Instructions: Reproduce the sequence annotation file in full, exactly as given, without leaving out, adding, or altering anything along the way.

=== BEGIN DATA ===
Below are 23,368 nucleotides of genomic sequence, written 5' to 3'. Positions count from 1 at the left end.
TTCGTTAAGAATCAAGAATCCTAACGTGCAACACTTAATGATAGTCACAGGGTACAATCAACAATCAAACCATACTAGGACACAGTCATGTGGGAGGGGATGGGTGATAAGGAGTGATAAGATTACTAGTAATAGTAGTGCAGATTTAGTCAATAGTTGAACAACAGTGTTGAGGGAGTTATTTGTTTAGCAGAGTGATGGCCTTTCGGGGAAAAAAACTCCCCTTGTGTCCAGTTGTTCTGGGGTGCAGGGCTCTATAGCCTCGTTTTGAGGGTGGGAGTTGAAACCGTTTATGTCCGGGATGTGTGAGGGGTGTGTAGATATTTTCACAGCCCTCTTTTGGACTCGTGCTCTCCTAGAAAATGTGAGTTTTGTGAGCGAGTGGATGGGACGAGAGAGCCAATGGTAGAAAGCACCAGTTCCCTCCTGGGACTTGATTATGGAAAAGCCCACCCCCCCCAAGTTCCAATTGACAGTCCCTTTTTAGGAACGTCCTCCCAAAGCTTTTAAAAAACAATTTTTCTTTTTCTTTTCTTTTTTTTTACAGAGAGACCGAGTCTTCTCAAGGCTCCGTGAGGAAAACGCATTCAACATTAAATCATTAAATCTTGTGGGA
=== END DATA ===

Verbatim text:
Below are 23,368 nucleotides of genomic sequence, written 5' to 3'. Positions count from 1 at the left end.
TTCGTTAAGAATCAAGAATCCTAACGTGCAACACTTAATGATAGTCACAGGGTACAATCAACAATCAAACCATACTAGGACACAGTCATGTGGGAGGGGATGGGTGATAAGGAGTGATAAGATTACTAGTAATAGTAGTGCAGATTTAGTCAATAGTTGAACAACAGTGTTGAGGGAGTTATTTGTTTAGCAGAGTGATGGCCTTTCGGGGAAAAAAACTCCCCTTGTGTCCAGTTGTTCTGGGGTGCAGGGCTCTATAGCCTCGTTTTGAGGGTGGGAGTTGAAACCGTTTATGTCCGGGATGTGTGAGGGGTGTGTAGATATTTTCACAGCCCTCTTTTGGACTCGTGCTCTCCTAGAAAATGTGAGTTTTGTGAGCGAGTGGATGGGACGAGAGAGCCAATGGTAGAAAGCACCAGTTCCCTCCTGGGACTTGATTATGGAAAAGCCCACCCCCCCCAAGTTCCAATTGACAGTCCCTTTTTAGGAACGTCCTCCCAAAGCTTTTAAAAAACAATTTTTCTTTTTCTTTTCTTTTTTTTTACAGAGAGACCGAGTCTTCTCAAGGCTCCGTGAGGAAAACGCATTCAACATTAAATCATTAAATCTTGTGGGA